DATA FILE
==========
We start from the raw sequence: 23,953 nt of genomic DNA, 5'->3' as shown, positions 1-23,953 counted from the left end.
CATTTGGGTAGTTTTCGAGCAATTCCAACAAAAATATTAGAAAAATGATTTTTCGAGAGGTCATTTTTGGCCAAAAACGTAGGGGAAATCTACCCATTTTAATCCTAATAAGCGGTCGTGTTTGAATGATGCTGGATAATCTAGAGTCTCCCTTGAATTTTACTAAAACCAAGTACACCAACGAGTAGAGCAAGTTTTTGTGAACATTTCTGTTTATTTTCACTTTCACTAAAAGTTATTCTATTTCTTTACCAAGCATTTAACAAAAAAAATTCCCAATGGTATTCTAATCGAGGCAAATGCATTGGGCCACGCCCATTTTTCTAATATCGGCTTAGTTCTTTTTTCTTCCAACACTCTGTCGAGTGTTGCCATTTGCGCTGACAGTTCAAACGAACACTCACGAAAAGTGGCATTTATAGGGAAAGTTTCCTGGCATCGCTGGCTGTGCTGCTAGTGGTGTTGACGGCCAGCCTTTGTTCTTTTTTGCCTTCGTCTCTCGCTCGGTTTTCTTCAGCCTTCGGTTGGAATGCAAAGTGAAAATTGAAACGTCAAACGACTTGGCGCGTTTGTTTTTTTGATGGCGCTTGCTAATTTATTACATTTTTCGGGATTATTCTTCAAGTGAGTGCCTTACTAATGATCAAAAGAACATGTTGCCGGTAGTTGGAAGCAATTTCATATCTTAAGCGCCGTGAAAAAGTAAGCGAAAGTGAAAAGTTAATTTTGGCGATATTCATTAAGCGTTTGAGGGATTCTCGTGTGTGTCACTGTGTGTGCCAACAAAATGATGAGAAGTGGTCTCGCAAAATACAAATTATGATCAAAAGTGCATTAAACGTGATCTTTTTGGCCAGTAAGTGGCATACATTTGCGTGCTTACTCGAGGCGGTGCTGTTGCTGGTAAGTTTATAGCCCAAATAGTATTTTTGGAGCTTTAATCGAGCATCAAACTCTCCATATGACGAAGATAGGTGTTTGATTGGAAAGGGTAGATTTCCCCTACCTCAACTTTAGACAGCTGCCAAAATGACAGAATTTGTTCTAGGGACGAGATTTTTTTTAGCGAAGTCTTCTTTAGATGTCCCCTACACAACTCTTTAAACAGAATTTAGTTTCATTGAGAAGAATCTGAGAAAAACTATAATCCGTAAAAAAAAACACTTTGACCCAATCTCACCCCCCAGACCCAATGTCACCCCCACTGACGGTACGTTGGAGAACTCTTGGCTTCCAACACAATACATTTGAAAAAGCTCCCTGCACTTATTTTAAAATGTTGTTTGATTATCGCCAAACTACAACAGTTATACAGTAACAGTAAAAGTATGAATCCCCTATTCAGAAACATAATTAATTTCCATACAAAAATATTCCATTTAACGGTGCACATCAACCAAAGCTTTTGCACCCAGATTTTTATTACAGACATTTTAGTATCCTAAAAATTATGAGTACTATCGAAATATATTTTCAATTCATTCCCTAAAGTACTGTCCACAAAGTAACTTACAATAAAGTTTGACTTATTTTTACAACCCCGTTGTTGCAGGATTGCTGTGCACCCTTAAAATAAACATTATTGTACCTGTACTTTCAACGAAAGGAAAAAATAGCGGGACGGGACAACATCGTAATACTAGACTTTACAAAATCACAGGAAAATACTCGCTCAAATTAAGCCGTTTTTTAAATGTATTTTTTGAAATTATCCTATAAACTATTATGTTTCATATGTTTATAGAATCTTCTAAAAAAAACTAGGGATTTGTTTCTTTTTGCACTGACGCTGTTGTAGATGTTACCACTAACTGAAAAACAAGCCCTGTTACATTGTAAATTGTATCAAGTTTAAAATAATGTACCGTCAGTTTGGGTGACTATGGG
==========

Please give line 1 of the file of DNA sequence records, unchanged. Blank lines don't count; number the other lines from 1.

We start from the raw sequence: 23,953 nt of genomic DNA, 5'->3' as shown, positions 1-23,953 counted from the left end.